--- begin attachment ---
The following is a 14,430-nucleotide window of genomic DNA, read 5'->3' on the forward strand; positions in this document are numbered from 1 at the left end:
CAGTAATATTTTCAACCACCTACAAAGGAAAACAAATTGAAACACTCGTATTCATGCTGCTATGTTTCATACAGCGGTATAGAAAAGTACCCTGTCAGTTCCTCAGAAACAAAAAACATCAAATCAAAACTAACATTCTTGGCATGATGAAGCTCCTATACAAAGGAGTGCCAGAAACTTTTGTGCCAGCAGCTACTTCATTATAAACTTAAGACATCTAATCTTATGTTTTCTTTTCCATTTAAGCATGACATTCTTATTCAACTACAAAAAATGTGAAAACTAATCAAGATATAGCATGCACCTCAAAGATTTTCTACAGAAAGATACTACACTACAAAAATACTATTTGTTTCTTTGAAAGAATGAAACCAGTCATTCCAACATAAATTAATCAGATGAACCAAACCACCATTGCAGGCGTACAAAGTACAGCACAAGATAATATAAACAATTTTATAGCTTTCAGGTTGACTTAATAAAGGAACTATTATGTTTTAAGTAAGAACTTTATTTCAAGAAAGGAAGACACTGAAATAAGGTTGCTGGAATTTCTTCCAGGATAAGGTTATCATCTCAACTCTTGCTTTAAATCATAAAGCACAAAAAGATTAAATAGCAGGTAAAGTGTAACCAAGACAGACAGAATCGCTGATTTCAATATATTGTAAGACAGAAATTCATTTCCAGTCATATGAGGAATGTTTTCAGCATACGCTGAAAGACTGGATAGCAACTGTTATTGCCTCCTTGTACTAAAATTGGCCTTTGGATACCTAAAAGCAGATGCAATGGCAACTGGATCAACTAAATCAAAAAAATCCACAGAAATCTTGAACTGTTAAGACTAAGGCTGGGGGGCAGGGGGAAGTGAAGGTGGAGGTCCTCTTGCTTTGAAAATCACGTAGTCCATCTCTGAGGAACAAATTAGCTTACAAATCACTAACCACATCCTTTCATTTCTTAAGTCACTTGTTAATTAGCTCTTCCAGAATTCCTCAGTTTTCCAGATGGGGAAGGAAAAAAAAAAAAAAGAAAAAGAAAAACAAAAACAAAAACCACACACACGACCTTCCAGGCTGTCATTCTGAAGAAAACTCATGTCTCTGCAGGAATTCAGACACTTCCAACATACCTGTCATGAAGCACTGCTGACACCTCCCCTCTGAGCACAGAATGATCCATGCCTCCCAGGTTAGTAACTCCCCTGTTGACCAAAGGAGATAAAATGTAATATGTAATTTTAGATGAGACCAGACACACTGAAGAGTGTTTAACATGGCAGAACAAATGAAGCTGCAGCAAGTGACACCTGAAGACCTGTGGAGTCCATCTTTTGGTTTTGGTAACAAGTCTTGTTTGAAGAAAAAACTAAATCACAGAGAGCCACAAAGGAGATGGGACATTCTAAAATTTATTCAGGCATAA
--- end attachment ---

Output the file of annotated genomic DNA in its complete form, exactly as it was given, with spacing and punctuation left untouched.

The following is a 14,430-nucleotide window of genomic DNA, read 5'->3' on the forward strand; positions in this document are numbered from 1 at the left end:
CAGTAATATTTTCAACCACCTACAAAGGAAAACAAATTGAAACACTCGTATTCATGCTGCTATGTTTCATACAGCGGTATAGAAAAGTACCCTGTCAGTTCCTCAGAAACAAAAAACATCAAATCAAAACTAACATTCTTGGCATGATGAAGCTCCTATACAAAGGAGTGCCAGAAACTTTTGTGCCAGCAGCTACTTCATTATAAACTTAAGACATCTAATCTTATGTTTTCTTTTCCATTTAAGCATGACATTCTTATTCAACTACAAAAAATGTGAAAACTAATCAAGATATAGCATGCACCTCAAAGATTTTCTACAGAAAGATACTACACTACAAAAATACTATTTGTTTCTTTGAAAGAATGAAACCAGTCATTCCAACATAAATTAATCAGATGAACCAAACCACCATTGCAGGCGTACAAAGTACAGCACAAGATAATATAAACAATTTTATAGCTTTCAGGTTGACTTAATAAAGGAACTATTATGTTTTAAGTAAGAACTTTATTTCAAGAAAGGAAGACACTGAAATAAGGTTGCTGGAATTTCTTCCAGGATAAGGTTATCATCTCAACTCTTGCTTTAAATCATAAAGCACAAAAAGATTAAATAGCAGGTAAAGTGTAACCAAGACAGACAGAATCGCTGATTTCAATATATTGTAAGACAGAAATTCATTTCCAGTCATATGAGGAATGTTTTCAGCATACGCTGAAAGACTGGATAGCAACTGTTATTGCCTCCTTGTACTAAAATTGGCCTTTGGATACCTAAAAGCAGATGCAATGGCAACTGGATCAACTAAATCAAAAAAATCCACAGAAATCTTGAACTGTTAAGACTAAGGCTGGGGGGCAGGGGGAAGTGAAGGTGGAGGTCCTCTTGCTTTGAAAATCACGTAGTCCATCTCTGAGGAACAAATTAGCTTACAAATCACTAACCACATCCTTTCATTTCTTAAGTCACTTGTTAATTAGCTCTTCCAGAATTCCTCAGTTTTCCAGATGGGGAAGGAAAAAAAAAAAAAAGAAAAAGAAAAACAAAAACAAAAACCACACACACGACCTTCCAGGCTGTCATTCTGAAGAAAACTCATGTCTCTGCAGGAATTCAGACACTTCCAACATACCTGTCATGAAGCACTGCTGACACCTCCCCTCTGAGCACAGAATGATCCATGCCTCCCAGGTTAGTAACTCCCCTGTTGACCAAAGGAGATAAAATGTAATATGTAATTTTAGATGAGACCAGACACACTGAAGAGTGTTTAACATGGCAGAACAAATGAAGCTGCAGCAAGTGACACCTGAAGACCTGTGGAGTCCATCTTTTGGTTTTGGTAACAAGTCTTGTTTGAAGAAAAAACTAAATCACAGAGAGCCACAAAGGAGATGGGACATTCTAAAATTTATTCAGGCATAA